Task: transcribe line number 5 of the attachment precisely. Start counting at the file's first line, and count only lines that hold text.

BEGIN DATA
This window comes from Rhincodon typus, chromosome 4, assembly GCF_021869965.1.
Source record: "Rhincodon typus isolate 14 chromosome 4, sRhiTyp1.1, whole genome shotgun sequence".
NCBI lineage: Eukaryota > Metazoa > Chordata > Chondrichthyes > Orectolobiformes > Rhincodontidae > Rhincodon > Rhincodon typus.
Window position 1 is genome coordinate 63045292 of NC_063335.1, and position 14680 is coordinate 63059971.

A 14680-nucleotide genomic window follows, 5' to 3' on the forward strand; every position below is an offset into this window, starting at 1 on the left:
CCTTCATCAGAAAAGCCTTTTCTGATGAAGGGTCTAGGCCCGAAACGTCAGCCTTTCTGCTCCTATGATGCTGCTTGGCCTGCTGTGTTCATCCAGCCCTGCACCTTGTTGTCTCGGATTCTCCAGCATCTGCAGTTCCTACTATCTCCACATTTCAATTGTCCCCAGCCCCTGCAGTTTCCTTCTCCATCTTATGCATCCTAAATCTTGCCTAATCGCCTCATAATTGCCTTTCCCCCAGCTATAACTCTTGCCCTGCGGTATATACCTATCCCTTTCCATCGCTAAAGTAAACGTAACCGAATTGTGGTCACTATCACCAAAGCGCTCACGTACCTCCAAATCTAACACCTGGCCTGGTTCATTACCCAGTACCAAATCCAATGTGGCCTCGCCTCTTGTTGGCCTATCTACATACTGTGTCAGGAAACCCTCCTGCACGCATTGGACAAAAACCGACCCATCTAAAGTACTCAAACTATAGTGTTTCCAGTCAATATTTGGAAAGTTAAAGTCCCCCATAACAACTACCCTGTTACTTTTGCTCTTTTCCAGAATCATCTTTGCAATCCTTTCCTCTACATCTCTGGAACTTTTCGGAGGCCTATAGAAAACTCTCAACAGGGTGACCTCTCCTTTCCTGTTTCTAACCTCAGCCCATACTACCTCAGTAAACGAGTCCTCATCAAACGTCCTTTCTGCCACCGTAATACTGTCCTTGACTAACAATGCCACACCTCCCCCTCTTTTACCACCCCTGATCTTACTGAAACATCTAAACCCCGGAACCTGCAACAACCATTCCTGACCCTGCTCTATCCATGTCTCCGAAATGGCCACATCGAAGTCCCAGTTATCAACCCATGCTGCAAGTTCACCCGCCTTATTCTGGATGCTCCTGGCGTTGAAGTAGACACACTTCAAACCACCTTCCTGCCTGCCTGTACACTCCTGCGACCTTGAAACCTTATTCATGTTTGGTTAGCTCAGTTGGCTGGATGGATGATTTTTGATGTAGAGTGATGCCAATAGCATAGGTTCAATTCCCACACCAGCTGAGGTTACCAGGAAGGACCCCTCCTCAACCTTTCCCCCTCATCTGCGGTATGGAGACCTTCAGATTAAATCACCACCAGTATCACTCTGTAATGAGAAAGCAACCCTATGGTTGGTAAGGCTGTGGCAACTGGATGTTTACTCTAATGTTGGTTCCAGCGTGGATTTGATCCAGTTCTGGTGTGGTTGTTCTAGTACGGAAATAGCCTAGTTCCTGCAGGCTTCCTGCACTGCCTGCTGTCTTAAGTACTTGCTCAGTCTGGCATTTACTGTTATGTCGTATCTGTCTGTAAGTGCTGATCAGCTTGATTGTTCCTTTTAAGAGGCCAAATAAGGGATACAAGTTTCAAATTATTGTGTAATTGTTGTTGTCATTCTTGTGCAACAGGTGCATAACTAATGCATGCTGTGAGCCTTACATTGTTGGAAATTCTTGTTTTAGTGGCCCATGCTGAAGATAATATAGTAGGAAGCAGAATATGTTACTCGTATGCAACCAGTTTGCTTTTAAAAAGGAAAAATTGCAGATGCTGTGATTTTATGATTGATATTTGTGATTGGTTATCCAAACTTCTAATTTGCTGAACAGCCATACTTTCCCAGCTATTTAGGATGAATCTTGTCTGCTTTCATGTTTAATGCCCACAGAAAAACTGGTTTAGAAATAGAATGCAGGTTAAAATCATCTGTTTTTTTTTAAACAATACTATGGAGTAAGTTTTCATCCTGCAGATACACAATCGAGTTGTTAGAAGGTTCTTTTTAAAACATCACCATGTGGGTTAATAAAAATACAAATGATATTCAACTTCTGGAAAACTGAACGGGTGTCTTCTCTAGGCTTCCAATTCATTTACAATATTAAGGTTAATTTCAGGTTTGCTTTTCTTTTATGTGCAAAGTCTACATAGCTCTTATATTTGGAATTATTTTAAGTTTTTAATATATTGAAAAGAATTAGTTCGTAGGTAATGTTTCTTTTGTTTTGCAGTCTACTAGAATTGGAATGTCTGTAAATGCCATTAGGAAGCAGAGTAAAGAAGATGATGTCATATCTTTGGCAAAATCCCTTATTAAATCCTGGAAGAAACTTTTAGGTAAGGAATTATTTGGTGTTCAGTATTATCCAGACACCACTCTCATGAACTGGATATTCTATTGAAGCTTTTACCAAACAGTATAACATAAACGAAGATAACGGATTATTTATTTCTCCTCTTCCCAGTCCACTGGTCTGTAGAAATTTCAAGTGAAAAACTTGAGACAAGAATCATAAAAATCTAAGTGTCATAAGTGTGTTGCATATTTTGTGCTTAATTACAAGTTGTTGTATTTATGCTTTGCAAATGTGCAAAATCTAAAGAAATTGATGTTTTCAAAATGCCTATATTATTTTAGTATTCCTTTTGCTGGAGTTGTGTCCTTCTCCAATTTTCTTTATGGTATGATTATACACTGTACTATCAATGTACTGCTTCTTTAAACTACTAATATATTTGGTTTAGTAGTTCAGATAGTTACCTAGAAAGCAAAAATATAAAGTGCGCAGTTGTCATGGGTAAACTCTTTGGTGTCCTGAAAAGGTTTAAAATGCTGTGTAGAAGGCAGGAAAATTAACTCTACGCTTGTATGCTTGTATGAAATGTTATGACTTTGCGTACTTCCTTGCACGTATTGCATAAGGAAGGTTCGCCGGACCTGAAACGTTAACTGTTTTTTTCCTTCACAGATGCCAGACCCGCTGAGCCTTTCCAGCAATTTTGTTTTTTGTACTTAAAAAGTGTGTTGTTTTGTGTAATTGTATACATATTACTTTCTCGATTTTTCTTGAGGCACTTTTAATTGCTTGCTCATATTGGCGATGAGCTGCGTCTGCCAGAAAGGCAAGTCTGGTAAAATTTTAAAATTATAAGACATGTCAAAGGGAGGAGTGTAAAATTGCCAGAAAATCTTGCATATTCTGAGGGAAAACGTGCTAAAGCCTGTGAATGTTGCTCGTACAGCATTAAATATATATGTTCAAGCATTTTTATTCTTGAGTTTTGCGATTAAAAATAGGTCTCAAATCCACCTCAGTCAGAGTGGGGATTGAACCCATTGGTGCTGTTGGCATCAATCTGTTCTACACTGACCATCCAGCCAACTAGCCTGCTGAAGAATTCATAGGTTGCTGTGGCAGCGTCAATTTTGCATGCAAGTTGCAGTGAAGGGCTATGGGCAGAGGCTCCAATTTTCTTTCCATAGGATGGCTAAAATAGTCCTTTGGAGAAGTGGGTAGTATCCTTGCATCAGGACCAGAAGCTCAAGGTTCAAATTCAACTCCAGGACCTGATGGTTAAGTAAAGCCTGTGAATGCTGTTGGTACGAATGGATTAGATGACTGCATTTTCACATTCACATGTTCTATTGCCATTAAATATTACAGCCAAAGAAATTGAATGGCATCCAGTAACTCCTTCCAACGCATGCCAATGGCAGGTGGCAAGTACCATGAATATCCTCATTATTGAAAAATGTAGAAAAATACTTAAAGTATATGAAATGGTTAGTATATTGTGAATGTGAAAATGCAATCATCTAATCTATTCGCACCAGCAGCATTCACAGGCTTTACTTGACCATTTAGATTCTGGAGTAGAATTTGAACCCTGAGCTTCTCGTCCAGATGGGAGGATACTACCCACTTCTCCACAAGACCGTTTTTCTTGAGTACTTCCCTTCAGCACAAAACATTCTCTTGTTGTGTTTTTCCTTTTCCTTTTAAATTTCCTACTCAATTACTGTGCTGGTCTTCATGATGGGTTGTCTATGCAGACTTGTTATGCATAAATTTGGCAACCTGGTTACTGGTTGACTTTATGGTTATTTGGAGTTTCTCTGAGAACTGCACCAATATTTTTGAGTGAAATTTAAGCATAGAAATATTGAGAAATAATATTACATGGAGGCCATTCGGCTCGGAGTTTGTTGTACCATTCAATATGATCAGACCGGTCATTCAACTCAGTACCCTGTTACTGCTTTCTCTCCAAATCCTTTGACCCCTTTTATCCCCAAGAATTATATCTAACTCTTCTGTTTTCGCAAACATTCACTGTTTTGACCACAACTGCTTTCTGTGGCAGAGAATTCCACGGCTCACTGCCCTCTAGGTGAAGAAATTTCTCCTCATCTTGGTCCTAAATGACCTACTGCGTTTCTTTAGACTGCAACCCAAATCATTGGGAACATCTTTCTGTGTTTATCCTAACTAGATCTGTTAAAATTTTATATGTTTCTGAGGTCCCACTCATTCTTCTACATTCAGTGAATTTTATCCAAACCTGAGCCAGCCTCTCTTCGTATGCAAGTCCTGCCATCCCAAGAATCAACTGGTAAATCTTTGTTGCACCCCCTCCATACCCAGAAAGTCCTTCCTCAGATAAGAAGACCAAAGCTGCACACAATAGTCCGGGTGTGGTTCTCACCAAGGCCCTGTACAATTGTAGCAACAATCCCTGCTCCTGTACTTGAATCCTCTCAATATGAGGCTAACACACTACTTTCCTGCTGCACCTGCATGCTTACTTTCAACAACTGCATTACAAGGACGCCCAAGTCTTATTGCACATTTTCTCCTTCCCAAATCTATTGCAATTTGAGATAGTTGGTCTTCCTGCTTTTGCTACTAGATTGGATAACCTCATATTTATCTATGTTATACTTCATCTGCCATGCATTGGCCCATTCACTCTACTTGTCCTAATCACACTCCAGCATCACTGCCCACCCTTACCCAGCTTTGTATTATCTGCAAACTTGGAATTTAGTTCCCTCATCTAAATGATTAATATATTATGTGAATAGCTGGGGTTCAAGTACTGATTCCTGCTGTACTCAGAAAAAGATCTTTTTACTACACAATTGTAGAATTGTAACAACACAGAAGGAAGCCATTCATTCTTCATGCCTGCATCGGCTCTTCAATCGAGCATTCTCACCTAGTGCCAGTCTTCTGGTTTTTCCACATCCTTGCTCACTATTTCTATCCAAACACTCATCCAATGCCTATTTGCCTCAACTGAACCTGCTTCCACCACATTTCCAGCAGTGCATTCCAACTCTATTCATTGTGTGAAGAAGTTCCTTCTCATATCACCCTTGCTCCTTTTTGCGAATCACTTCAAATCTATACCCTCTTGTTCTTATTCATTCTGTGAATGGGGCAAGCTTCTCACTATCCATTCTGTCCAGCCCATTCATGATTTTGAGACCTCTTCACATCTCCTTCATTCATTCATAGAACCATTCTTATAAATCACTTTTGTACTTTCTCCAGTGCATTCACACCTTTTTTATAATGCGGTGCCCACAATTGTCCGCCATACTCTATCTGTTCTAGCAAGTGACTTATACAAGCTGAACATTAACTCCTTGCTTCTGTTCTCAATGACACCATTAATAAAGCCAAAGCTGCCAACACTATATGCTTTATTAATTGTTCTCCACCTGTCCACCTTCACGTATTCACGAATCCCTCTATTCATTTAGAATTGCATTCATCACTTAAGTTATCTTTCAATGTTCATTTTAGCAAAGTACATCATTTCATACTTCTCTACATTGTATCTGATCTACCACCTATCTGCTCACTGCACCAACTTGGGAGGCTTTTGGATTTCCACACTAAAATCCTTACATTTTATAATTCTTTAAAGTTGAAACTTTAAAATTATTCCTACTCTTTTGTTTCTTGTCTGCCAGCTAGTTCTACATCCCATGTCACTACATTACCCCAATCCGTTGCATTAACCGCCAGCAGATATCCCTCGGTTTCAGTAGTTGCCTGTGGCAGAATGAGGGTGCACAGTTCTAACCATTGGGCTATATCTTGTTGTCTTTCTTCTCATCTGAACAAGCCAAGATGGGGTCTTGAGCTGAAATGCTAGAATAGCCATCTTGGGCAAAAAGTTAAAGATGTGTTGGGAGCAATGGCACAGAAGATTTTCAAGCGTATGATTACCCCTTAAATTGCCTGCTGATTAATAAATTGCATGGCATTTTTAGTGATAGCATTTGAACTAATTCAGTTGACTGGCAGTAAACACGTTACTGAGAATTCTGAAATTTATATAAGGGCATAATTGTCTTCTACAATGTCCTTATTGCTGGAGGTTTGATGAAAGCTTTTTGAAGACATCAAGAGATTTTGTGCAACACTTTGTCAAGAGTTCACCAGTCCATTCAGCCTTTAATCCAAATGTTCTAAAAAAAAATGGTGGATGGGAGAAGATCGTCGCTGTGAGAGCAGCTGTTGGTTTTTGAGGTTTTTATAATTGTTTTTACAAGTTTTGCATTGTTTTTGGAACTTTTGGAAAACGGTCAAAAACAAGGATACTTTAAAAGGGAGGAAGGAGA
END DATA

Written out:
A 14680-nucleotide genomic window follows, 5' to 3' on the forward strand; every position below is an offset into this window, starting at 1 on the left: